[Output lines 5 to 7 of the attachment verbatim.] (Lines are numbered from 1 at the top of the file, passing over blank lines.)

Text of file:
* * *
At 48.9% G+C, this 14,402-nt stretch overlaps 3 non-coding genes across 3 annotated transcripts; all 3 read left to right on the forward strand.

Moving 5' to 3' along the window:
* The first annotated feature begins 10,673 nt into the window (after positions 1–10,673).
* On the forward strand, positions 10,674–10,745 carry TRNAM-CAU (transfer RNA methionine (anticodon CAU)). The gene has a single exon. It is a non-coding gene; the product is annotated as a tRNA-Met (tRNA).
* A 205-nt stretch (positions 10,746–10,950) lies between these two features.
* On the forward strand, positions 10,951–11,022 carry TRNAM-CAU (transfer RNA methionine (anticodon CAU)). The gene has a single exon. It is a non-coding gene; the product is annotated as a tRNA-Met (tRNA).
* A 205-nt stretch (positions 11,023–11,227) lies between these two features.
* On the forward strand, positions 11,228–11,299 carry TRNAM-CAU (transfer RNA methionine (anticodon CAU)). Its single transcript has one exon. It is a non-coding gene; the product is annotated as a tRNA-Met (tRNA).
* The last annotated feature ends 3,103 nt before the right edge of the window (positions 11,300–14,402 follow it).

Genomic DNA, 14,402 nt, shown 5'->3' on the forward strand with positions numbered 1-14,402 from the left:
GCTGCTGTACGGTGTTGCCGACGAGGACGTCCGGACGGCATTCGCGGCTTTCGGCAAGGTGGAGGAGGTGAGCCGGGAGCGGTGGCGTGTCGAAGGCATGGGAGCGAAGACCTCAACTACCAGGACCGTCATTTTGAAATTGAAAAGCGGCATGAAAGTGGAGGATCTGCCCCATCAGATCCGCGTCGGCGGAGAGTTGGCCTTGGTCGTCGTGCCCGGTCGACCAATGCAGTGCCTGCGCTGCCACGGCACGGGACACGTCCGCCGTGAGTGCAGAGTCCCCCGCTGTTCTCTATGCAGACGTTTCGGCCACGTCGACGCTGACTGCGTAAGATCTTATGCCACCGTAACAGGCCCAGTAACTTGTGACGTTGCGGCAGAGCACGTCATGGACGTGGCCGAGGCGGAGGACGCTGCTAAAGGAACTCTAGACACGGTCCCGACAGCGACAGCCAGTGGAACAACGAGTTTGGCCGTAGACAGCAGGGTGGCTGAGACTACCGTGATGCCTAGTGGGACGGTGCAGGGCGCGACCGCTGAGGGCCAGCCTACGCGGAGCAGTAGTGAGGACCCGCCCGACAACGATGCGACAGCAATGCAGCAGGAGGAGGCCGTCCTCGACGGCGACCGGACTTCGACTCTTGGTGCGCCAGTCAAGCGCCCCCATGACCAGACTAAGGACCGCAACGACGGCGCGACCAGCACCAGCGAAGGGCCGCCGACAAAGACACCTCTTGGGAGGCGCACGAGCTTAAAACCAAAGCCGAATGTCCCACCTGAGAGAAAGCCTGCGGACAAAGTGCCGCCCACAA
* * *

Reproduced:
* A 205-nt stretch (positions 10,746–10,950) lies between these two features.
* On the forward strand, positions 10,951–11,022 carry TRNAM-CAU (transfer RNA methionine (anticodon CAU)). The gene has a single exon. It is a non-coding gene; the product is annotated as a tRNA-Met (tRNA).
* A 205-nt stretch (positions 11,023–11,227) lies between these two features.